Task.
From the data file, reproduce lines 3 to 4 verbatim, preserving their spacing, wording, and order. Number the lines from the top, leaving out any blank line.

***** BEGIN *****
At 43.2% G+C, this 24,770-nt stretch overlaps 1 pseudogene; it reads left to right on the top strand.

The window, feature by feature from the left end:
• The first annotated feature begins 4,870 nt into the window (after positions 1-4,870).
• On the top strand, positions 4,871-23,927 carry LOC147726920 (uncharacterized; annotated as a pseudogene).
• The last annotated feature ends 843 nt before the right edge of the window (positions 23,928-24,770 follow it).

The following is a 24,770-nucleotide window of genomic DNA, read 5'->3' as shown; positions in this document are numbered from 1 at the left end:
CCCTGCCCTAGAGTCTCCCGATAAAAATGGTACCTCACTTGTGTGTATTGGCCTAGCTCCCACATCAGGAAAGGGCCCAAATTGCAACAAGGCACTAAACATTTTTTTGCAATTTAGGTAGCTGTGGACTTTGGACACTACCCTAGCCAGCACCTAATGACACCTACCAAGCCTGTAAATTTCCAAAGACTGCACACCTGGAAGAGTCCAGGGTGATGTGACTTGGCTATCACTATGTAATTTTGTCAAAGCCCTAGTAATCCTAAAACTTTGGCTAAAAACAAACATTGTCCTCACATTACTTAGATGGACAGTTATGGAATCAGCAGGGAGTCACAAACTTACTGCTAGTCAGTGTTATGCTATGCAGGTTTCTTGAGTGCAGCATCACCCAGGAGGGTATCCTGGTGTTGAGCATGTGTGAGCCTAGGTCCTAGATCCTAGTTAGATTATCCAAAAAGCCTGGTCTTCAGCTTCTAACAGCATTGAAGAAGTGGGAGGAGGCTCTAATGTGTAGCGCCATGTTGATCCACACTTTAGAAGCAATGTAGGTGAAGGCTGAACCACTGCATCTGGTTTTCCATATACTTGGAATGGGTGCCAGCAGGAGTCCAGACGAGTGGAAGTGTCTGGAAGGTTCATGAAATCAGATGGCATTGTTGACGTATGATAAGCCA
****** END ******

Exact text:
• The first annotated feature begins 4,870 nt into the window (after positions 1-4,870).
• On the top strand, positions 4,871-23,927 carry LOC147726920 (uncharacterized; annotated as a pseudogene).